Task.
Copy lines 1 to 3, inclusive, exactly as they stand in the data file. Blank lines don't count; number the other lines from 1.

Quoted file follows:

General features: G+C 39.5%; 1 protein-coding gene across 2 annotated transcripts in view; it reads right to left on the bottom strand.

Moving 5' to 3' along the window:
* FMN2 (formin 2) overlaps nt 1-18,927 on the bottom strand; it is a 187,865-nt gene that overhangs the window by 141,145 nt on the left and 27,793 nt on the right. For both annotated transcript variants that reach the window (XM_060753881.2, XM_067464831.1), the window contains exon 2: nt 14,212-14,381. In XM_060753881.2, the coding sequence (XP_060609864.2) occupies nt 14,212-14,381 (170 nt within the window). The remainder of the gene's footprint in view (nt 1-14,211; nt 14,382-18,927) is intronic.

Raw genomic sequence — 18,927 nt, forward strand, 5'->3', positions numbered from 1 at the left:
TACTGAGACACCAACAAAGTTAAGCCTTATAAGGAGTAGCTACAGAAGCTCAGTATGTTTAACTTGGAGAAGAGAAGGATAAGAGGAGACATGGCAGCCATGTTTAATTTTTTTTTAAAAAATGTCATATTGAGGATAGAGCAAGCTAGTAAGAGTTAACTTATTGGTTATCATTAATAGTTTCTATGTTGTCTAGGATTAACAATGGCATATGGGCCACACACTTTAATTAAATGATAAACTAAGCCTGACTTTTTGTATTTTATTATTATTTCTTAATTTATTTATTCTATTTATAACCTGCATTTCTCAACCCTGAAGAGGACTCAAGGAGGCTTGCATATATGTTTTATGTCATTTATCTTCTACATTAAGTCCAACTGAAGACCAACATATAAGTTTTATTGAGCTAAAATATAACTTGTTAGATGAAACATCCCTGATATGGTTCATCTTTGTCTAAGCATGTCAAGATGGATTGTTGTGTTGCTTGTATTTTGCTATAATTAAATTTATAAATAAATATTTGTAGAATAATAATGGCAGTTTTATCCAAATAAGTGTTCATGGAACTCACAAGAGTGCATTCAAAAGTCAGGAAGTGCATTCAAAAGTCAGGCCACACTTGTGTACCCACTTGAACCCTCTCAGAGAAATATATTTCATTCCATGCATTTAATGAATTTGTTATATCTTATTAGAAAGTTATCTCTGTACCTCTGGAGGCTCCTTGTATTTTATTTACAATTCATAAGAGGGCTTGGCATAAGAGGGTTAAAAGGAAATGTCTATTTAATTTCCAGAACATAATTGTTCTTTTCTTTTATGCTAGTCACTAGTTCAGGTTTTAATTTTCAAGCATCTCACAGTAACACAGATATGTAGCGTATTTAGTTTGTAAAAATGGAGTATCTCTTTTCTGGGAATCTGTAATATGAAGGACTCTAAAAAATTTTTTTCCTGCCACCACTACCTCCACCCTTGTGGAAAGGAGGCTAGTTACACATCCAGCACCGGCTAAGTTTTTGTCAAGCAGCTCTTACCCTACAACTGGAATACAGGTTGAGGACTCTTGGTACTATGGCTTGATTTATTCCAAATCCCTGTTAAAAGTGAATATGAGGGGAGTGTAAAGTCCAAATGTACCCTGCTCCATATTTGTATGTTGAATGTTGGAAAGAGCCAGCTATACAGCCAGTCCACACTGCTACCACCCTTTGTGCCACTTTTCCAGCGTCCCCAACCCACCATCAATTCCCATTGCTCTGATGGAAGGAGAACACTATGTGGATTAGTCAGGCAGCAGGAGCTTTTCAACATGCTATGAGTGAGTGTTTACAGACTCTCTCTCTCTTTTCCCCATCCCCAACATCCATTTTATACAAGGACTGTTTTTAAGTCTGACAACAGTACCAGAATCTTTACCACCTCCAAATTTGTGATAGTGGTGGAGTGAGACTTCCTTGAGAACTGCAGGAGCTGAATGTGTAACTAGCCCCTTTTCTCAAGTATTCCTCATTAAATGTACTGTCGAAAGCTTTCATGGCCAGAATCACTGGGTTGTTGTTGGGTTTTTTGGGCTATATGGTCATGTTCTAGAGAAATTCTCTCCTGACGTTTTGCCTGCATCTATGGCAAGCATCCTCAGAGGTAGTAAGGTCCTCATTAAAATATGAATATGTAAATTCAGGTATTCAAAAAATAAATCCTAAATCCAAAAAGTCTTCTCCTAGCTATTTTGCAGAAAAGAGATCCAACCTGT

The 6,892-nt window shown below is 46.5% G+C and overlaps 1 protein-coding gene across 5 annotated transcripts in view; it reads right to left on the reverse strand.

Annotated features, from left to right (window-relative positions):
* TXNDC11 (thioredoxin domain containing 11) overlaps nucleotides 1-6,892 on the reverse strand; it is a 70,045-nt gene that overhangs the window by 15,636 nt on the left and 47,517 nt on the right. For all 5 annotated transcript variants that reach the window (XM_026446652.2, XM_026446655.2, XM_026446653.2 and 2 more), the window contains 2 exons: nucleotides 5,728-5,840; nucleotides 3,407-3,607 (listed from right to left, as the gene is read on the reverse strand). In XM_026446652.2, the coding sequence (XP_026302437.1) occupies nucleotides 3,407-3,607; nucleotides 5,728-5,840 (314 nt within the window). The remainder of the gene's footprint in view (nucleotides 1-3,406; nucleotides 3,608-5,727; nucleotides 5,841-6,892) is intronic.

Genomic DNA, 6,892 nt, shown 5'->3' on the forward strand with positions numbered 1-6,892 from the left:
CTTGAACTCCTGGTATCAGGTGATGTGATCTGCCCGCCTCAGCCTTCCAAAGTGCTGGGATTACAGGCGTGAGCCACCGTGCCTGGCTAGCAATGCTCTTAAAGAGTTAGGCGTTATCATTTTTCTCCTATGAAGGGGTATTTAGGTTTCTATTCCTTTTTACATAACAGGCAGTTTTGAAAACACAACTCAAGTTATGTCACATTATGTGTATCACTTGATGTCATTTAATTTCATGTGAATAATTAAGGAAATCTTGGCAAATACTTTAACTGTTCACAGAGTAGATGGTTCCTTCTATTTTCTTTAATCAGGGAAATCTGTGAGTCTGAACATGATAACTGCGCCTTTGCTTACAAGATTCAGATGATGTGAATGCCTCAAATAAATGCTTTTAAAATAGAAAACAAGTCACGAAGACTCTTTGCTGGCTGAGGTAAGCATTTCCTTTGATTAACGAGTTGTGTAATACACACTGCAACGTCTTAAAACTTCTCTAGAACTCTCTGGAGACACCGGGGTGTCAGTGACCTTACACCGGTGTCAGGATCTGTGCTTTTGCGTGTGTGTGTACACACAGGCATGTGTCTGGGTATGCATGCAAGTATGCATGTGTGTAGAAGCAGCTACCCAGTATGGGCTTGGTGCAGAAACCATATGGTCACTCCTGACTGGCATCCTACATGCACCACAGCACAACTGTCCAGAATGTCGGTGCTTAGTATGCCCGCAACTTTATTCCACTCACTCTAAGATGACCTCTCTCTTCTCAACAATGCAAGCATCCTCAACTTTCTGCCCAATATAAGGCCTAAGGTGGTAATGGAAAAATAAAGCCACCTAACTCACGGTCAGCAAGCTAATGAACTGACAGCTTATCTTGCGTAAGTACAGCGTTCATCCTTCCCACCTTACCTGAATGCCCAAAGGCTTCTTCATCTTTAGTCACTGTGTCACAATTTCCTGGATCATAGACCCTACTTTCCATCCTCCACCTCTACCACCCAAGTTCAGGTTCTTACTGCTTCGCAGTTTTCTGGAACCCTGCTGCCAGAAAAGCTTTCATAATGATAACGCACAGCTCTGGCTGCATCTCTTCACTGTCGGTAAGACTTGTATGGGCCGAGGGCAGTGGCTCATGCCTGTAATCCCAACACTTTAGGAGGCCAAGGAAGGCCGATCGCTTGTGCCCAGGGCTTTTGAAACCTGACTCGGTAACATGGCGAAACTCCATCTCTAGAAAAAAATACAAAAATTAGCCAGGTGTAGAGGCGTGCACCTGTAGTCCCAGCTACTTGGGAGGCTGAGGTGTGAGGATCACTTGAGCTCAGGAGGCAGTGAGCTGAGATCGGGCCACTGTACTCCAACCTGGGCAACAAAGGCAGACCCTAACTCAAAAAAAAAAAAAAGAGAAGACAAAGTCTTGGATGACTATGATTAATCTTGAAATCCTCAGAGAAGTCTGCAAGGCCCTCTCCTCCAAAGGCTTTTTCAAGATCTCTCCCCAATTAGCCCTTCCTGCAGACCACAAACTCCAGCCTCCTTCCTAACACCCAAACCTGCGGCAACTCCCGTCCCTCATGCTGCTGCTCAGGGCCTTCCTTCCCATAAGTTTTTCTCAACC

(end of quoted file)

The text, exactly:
General features: G+C 39.5%; 1 protein-coding gene across 2 annotated transcripts in view; it reads right to left on the bottom strand.

Moving 5' to 3' along the window:
* FMN2 (formin 2) overlaps nt 1-18,927 on the bottom strand; it is a 187,865-nt gene that overhangs the window by 141,145 nt on the left and 27,793 nt on the right. For both annotated transcript variants that reach the window (XM_060753881.2, XM_067464831.1), the window contains exon 2: nt 14,212-14,381. In XM_060753881.2, the coding sequence (XP_060609864.2) occupies nt 14,212-14,381 (170 nt within the window). The remainder of the gene's footprint in view (nt 1-14,211; nt 14,382-18,927) is intronic.